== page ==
Norway’s notoriously high food prices look set to rise even higher if the country’s powerful farmers get their way. They’re putting more heavy pressure on the government to further boost import tariffs, to keep cheaper competing agricultural products out of the Norwegian market.
The farmers, still angry with Norway’s Labour Party-led government for failing to give them the huge subsidy increase they demanded last spring, now want more protection from the country’s already highly protectionist policies. In an attempt to appease them, the government may give it to them.
Newspaper Dagens Næringsliv (DN) reported on Friday that farmers want the state to have the “flexibility” to impose tariffs either based on a percentage of market value or on Norwegian kroner per kilo, depending on which system would make any given imported food product so expensive that it would effectively be kept out of the market.
Milk, for example, currently has a tariff of 400 percent, to prevent foreign milk from being sold in Norway and thus protecting Norwegian milk. That helps explain why a liter of milk in Norway currently costs around NOK 15 (USD 2.50) compared to half that even in the neighbouring countries of Sweden and Denmark that are considered expensive compared to other European countries.
Nils T Bjørke, head of the farmers’ lobbying group Norsk Bondelag, candidly admitted to DN that import growth “must be hindered.” He claims that without more protectionism, “it will be impossible to maintain sustainable agriculture” in Norway, where farmers expect an income in line with costs.
Bjørke seemingly has little concern or sympathy for Norwegian consumers who already pay among the highest food prices in the world, claiming that it’s more important to ensure the future of domestic agricultural production. His group has also claimed that Norwegians, bolstered by relatively high incomes, use a lower percentage of their household budgets on food than do residents of many other countries, and thus can afford high prices.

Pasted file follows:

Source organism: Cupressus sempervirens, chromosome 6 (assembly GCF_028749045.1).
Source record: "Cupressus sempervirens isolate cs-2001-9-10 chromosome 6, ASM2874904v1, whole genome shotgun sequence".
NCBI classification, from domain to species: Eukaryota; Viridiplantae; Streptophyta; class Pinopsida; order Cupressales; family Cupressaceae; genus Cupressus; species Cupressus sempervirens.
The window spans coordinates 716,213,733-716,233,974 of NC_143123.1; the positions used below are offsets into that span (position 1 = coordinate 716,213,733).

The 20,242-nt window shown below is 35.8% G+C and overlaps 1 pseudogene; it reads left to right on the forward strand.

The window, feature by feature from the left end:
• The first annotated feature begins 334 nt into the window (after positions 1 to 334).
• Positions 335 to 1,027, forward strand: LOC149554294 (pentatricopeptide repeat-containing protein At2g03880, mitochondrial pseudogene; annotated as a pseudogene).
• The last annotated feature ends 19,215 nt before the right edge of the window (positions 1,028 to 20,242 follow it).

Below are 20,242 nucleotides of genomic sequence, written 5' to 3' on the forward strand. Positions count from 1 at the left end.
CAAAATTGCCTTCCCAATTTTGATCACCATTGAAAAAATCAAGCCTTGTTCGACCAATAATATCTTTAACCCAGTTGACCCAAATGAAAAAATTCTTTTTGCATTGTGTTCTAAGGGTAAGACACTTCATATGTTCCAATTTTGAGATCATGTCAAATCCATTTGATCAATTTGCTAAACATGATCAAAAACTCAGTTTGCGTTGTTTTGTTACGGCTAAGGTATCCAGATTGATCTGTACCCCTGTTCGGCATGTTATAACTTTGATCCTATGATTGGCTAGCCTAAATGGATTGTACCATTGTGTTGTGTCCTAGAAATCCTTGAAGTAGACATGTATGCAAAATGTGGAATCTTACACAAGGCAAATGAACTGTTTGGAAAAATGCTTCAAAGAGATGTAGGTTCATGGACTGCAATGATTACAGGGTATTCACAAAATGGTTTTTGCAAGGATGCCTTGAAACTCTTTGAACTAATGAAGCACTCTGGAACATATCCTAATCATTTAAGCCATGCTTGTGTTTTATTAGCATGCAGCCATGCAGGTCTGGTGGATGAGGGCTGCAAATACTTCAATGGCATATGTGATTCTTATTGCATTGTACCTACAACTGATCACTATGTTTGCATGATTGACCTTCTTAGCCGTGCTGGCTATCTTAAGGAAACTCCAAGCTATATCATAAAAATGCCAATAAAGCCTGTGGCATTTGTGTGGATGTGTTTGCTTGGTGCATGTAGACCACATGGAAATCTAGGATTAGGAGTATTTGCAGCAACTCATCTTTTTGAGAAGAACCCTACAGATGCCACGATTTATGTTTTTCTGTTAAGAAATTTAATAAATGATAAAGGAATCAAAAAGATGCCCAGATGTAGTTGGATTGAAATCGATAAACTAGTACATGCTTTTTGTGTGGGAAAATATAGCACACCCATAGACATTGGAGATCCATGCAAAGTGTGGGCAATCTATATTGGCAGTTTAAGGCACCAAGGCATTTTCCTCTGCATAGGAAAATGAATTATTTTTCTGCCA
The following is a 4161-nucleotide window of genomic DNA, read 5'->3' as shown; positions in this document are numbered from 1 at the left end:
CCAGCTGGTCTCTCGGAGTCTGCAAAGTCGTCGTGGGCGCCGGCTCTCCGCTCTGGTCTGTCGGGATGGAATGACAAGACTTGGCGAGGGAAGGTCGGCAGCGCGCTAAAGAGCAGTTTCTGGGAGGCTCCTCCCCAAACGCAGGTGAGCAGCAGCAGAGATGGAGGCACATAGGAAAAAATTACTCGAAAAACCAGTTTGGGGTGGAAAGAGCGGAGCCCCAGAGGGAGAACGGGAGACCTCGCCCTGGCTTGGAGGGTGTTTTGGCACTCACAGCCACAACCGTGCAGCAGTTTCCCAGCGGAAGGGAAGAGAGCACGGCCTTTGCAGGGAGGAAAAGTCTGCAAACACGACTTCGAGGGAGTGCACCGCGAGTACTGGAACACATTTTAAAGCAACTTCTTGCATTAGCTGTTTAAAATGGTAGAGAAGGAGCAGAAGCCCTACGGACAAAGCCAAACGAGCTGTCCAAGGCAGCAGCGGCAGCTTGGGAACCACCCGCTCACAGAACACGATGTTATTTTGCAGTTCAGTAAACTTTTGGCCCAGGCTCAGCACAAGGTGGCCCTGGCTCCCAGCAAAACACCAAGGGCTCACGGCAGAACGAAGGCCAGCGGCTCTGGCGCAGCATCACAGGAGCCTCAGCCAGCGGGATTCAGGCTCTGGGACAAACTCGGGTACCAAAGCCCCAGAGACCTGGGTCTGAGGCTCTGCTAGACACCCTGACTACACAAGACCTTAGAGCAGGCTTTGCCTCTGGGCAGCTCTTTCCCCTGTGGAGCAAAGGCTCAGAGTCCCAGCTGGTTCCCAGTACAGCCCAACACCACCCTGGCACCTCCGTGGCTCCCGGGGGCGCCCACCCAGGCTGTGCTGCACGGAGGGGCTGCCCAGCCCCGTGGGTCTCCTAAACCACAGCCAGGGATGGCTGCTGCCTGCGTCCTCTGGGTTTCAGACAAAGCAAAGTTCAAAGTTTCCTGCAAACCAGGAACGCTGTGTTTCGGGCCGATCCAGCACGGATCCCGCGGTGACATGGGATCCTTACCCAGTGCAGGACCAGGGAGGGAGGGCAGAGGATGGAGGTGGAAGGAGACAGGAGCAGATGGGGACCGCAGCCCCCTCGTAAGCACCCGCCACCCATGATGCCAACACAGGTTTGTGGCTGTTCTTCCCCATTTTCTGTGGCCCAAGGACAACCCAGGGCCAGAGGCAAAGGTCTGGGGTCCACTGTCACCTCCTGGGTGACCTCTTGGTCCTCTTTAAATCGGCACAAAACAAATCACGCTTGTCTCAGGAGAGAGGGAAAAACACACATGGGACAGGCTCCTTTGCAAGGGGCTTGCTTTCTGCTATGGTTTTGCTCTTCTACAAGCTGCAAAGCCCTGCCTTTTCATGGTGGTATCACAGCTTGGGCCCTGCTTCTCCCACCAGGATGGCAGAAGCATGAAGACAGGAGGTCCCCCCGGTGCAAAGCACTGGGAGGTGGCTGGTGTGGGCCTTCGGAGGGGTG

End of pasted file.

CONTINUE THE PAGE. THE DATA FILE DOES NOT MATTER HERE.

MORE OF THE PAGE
Trade dispute blossoming
Meanwhile, though, thousands of Norwegians continue to revolt by flocking over the border to buy cheaper food in Sweden and enjoy a much broader selection of products than what’s found in most Norwegian grocery stores. And Norway’s protectionist policies are already annoying foreign trade partners, with Denmark’s trade minister furious over the recent and sudden imposition of a 72 percent tariff on hydrangea plants, known as hortensia in Norway.
Norwegian growers had been trying to block imports of the popular plants for years, to protect their own interests and raise prices. They finally succeeded this summer, when their professional association Gartnerforbundet won over state and government officials and the new tariff was slapped on imported hydrangeas without warning.
With Danish exporters to Norway furious, their government trade minister is now threatening to slap similar punitive tariffs on Norwegian oil and salmon. Norway’s largest retailer of plants and flowers, Mester Grønn, is also upset, claiming the tariff damages relations with his foreign plant suppliers and can threaten his business that employs more than 1,200 workers in Norway.
Norwegian Trade Minister Trond Giske was left to defend the new tariff, telling DN that the Danes, among others, simply have to accept Norway’s agricultural policies as long as they’re within the framework of, for example, the WTO (World Trade Organization). The government is under more pressure to provide for more protectionism in the next state budget, currently being fine-tuned before its presentation to Parliament in October.
Views and News from Norway/Nina Berglund
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